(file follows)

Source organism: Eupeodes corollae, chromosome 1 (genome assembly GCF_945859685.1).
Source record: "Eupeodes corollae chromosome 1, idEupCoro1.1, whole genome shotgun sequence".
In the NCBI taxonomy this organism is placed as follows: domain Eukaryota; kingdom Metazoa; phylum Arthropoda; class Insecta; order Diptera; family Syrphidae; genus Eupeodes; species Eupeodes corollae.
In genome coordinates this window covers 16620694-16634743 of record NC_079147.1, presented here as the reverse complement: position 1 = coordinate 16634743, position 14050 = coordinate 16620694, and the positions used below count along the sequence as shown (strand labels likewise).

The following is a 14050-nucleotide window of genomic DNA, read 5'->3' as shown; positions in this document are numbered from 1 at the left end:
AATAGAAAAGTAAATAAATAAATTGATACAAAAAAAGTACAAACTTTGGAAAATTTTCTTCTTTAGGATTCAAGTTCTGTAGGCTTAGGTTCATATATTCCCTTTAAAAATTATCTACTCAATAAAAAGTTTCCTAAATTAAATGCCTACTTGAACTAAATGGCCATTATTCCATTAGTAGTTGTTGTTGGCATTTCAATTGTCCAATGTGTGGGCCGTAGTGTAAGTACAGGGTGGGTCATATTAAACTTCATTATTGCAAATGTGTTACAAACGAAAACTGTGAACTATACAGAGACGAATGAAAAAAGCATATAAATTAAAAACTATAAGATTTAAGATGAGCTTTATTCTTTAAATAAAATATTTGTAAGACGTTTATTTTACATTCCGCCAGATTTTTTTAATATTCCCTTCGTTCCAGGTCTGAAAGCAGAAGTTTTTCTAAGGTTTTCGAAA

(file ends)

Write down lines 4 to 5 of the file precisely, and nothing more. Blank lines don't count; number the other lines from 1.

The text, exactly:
In genome coordinates this window covers 16620694-16634743 of record NC_079147.1, presented here as the reverse complement: position 1 = coordinate 16634743, position 14050 = coordinate 16620694, and the positions used below count along the sequence as shown (strand labels likewise).

The following is a 14050-nucleotide window of genomic DNA, read 5'->3' as shown; positions in this document are numbered from 1 at the left end: